The Brösarp project brings nature and showjumping horses together

I don’t usually write about horse behaviour and welfare, despite the fact that my love for these animals was the reason that led me into making the study of animals my profession. I grew up with horse breeding (my dad and my uncle bred sports horses) and horse riding and my first job as a 16-year old was training foals and young ponies. But it’s been a long time since, and for the last 20 years I haven’t spent much time around horses or even thinking or reading about horses. Perhaps combination of having once been so dedicated to them and now not being quite distanced makes me a little more hesitant to write professionally about horses, more so than a species I have had less contact with?

But occasionally my professional interest and my teenage passion meet – as was the case the other day when a short video about the Brösarp project came across my twitter feed.

In this interview in World of Showjumping, the veterinary expert behind the project Dr Ingvar Fredricson shares his philosophy of how to prepare horses for a long and healthy career in sports.

Is the idea of rearing future sport horses in a natural environment that stimulates locomotor activity revolutionary? Probably not from the perspective of what we know about the nature of horses, but definitely from the perspective of what is standard practice in equestrian sports.

From a research perspective, studying the effect of the early environment on health and durability in long lived animals such as horses is a huge challenge. We will only get to know if the summers spent roaming the hills of Brösarp make the horses better prepared for sustaining the pressure of international show jumping 10 years from now. And that is only for the first group of horses – this likely will have to continue for a number of years in order to generate data from a large enough number of animals.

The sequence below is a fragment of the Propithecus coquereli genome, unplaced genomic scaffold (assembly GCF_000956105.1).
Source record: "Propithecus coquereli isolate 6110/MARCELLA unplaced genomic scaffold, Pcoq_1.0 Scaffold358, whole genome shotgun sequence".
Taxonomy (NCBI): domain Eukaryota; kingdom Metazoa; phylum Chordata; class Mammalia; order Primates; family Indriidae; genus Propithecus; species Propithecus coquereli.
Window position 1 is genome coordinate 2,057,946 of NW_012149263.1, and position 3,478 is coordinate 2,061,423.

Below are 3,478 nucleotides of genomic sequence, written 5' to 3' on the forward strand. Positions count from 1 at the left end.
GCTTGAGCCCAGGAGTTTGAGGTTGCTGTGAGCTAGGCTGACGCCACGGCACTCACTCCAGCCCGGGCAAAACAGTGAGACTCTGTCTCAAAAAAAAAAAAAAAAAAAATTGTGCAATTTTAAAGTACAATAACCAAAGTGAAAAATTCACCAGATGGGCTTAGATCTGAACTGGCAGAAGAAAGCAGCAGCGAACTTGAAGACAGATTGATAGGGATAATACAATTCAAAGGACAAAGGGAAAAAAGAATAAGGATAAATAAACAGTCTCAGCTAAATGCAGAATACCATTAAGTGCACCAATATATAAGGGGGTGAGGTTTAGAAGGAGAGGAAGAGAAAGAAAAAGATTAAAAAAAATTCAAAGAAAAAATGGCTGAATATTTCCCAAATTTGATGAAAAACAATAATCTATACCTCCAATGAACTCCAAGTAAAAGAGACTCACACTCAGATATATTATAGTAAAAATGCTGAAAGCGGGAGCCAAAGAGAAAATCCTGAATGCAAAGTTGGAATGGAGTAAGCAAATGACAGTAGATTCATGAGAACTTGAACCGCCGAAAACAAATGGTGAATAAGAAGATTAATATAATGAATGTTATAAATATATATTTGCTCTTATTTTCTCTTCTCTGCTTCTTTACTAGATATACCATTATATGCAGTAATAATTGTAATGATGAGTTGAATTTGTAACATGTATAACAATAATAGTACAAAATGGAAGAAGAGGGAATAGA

But the first results regarding measurements of movement are already available – and great food for thought about how to keep horses. The horses kept in the 70 hectars enclousure in the nature reserve of Brösarps backar move about 13 km a day, about twice the amount compared to the control horses in a loose housing system with access to 2 hectar farmland pasture, and 4-5 times as much as the group which were stabled in combination with daytime access to a 0.5 ha pasture. The latter is unfortunately probably most representative of the way sport horses are kept – most likely to the detriment of both their mental and physical health.

Animal welfare outreach: Roi Mandel about student projects as dissemination initiatives

Roi Mandel, you have launched an innovative project to make students’ work in animal welfare reach a wider audience. Tell us more about the project and how it came about!

The aim of this project is rather straightforward – instead of keeping the knowledge on how to improve animal welfare inside the classroom/academia, we try to share it with the world using short (5-7 min) engaging YouTube videos, created by the students themselves.

The knowledge channelled through these videos concerns not only recently published scientific studies but also “older” studies that have a great potential to improve animal welfare in practice (yet unfortunately keep on failing to find their way to basic animal handler training programs/legislation initiatives and product labelling schemes). To improve the accessibility to these videos, English subtitles are added.